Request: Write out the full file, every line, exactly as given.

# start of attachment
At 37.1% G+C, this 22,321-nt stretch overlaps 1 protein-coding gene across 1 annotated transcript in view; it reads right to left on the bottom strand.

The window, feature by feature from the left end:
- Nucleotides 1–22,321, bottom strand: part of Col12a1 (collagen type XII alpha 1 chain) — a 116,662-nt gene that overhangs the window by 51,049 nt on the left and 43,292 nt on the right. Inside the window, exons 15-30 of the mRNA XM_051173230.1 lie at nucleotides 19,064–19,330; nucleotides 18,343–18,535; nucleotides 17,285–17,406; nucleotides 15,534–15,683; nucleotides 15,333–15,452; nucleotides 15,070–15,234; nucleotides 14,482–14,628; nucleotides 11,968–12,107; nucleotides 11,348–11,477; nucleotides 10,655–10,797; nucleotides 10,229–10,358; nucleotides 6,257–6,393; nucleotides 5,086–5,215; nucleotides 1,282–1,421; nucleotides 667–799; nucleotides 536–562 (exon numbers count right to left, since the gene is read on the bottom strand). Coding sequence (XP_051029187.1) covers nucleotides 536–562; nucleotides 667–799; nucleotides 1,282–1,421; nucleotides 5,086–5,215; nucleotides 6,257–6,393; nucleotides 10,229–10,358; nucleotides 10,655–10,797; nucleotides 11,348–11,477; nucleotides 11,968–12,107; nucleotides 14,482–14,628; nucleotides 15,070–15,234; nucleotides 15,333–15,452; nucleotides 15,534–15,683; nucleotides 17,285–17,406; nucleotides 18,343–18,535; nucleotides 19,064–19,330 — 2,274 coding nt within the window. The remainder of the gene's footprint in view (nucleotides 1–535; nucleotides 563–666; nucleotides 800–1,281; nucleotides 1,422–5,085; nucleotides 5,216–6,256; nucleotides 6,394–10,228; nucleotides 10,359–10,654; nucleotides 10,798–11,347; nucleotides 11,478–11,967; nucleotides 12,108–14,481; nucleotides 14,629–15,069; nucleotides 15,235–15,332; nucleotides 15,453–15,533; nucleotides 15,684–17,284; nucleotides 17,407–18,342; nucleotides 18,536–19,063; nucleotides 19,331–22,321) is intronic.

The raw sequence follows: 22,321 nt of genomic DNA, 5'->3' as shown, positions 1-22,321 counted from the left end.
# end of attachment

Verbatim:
At 37.1% G+C, this 22,321-nt stretch overlaps 1 protein-coding gene across 1 annotated transcript in view; it reads right to left on the bottom strand.

The window, feature by feature from the left end:
- Nucleotides 1–22,321, bottom strand: part of Col12a1 (collagen type XII alpha 1 chain) — a 116,662-nt gene that overhangs the window by 51,049 nt on the left and 43,292 nt on the right. Inside the window, exons 15-30 of the mRNA XM_051173230.1 lie at nucleotides 19,064–19,330; nucleotides 18,343–18,535; nucleotides 17,285–17,406; nucleotides 15,534–15,683; nucleotides 15,333–15,452; nucleotides 15,070–15,234; nucleotides 14,482–14,628; nucleotides 11,968–12,107; nucleotides 11,348–11,477; nucleotides 10,655–10,797; nucleotides 10,229–10,358; nucleotides 6,257–6,393; nucleotides 5,086–5,215; nucleotides 1,282–1,421; nucleotides 667–799; nucleotides 536–562 (exon numbers count right to left, since the gene is read on the bottom strand). Coding sequence (XP_051029187.1) covers nucleotides 536–562; nucleotides 667–799; nucleotides 1,282–1,421; nucleotides 5,086–5,215; nucleotides 6,257–6,393; nucleotides 10,229–10,358; nucleotides 10,655–10,797; nucleotides 11,348–11,477; nucleotides 11,968–12,107; nucleotides 14,482–14,628; nucleotides 15,070–15,234; nucleotides 15,333–15,452; nucleotides 15,534–15,683; nucleotides 17,285–17,406; nucleotides 18,343–18,535; nucleotides 19,064–19,330 — 2,274 coding nt within the window. The remainder of the gene's footprint in view (nucleotides 1–535; nucleotides 563–666; nucleotides 800–1,281; nucleotides 1,422–5,085; nucleotides 5,216–6,256; nucleotides 6,394–10,228; nucleotides 10,359–10,654; nucleotides 10,798–11,347; nucleotides 11,478–11,967; nucleotides 12,108–14,481; nucleotides 14,629–15,069; nucleotides 15,235–15,332; nucleotides 15,453–15,533; nucleotides 15,684–17,284; nucleotides 17,407–18,342; nucleotides 18,536–19,063; nucleotides 19,331–22,321) is intronic.

The raw sequence follows: 22,321 nt of genomic DNA, 5'->3' as shown, positions 1-22,321 counted from the left end.